Go ahead, take a load off

Experience shows a well-rested shop is a more productive shop

Jennifer Falcone, Mark Mallett and Pete Nelson — all of Bellingham Business Eview — take a break on the rooftop outside the company’s Fairhaven headquarters. When not on the rooftop, Eview employees take breaks in a variety of ways, including participation in games of dodgeball or going on short walks.

Dan Hiestand
   For Melanie Springer, it can occur when gazing at a postcard-sized picture. For Pete Nelson, it’s often evident in a short walk outside. And for customer service manager Mark Mallett, it can happen when he hurls rubber balls at co-workers at the YMCA in Bellingham.
   The first Friday of every month, Mallett and his fellow employees at Bellingham Business Eview, a Web-based company in Fairhaven, gather at the YMCA for a calorie-burning, stress-reducing session of dodgeball.
   Why does his company do it?
   “It’s a very silly thing to do,” said Mallett, who said worker family members often participate as well. “It’s very hard to have any ego involved or be very serious when you’re doing it, so it’s a very good mind shift out of work and into your home life.”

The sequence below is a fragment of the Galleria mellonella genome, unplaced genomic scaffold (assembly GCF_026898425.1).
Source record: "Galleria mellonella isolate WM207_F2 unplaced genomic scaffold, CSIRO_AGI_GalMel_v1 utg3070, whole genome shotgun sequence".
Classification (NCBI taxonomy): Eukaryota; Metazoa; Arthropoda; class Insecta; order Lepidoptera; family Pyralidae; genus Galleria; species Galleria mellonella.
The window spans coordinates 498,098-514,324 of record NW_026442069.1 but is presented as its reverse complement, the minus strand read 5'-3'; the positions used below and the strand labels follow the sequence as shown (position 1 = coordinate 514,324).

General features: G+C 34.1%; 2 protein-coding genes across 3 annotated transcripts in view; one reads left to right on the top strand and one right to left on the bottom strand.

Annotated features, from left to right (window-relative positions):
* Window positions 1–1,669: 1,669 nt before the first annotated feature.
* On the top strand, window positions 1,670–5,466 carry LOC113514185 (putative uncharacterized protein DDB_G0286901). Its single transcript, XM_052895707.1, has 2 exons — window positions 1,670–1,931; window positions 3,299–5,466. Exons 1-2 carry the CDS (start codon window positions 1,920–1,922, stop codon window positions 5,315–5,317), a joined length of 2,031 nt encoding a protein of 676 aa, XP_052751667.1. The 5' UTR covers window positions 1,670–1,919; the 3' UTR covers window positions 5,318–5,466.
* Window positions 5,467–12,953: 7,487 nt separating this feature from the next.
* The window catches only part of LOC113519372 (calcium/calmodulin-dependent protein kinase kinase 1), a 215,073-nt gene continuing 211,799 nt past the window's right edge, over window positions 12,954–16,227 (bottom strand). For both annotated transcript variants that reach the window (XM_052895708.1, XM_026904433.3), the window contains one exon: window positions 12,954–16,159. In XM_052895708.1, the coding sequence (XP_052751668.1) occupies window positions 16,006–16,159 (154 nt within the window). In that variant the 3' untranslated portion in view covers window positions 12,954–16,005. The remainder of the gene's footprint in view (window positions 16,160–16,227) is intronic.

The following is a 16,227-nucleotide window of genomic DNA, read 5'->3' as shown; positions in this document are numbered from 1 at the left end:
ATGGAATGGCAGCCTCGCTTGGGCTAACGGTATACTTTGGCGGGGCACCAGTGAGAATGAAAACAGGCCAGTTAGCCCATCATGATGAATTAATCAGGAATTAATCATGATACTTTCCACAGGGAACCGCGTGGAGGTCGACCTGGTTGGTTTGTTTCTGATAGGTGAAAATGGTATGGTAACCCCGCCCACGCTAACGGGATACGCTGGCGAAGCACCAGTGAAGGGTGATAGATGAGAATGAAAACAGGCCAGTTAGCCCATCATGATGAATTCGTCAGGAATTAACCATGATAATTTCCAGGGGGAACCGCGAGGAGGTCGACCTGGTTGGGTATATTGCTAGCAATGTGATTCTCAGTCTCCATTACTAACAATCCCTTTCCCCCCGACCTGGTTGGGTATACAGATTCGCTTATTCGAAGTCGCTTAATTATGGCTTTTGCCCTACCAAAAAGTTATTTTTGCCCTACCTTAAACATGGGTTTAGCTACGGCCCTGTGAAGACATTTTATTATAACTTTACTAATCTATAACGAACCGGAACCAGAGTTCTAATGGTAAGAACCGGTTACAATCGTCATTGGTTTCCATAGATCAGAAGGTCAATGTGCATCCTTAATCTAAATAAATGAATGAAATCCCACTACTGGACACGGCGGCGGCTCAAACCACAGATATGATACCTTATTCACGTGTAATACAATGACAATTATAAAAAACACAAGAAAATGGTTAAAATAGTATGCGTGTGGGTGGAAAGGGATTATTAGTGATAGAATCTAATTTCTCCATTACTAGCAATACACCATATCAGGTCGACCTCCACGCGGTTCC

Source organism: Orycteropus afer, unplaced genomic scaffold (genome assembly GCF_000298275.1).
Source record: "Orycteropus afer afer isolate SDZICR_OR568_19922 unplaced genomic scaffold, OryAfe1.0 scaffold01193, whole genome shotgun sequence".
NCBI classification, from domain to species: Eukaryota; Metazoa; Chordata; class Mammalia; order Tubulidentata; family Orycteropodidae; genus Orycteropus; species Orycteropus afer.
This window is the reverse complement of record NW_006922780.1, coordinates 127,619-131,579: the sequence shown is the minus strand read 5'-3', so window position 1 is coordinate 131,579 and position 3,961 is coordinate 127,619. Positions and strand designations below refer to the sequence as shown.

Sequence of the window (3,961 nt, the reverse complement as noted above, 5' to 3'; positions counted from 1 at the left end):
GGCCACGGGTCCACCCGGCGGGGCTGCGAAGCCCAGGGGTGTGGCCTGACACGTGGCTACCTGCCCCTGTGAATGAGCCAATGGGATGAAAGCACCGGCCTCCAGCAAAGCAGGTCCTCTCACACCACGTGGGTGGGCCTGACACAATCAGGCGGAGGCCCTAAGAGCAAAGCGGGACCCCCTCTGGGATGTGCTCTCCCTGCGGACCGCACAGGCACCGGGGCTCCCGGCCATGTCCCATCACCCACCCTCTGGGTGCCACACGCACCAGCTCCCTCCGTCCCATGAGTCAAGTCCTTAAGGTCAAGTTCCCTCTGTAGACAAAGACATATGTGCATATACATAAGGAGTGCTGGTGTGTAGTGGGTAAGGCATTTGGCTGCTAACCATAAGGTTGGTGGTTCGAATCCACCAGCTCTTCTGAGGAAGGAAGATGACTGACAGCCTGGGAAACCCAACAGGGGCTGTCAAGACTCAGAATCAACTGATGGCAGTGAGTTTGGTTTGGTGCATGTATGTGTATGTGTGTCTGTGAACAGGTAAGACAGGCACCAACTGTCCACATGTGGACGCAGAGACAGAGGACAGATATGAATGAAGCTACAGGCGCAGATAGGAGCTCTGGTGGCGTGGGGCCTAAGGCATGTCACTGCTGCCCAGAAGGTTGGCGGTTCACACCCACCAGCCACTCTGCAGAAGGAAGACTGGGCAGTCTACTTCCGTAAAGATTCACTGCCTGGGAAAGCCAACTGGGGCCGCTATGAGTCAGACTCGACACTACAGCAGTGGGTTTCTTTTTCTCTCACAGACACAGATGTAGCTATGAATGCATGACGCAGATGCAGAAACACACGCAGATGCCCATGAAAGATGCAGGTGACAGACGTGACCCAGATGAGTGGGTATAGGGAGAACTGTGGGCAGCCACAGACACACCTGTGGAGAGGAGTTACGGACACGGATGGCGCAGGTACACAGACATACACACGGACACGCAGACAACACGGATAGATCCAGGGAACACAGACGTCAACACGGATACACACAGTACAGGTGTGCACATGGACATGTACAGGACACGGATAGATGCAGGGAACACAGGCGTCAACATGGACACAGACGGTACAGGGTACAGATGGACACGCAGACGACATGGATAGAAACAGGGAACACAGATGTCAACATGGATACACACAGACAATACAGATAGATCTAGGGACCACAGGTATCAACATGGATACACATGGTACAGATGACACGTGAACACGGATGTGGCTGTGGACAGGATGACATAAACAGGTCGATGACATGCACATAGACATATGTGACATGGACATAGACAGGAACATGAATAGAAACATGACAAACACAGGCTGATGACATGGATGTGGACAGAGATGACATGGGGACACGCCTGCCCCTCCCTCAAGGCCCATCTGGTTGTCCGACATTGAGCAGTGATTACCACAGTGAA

In other words, it’s a break from work. For many, the practice of taking a break is one that is ignored — often with detrimental consequences, said Springer, a 39-year-old positive psychology counselor in Bellingham.
   “If you can take care of yourself and put yourself first, you’re going to be so much better in all the other areas of your life,” said Springer. “If you are a stressed-out employee, but you take the time to go for a walk outside, and stretch and drink a lot of water and eat right and exercise, you’re going to be a much more productive employee.”
   Productivity, employee well-being and customer service are all areas that can be impacted by breaks, and gauging whether you are taking enough of them may help you gauge whether your business is living up to its full potential.

Do we take enough breaks?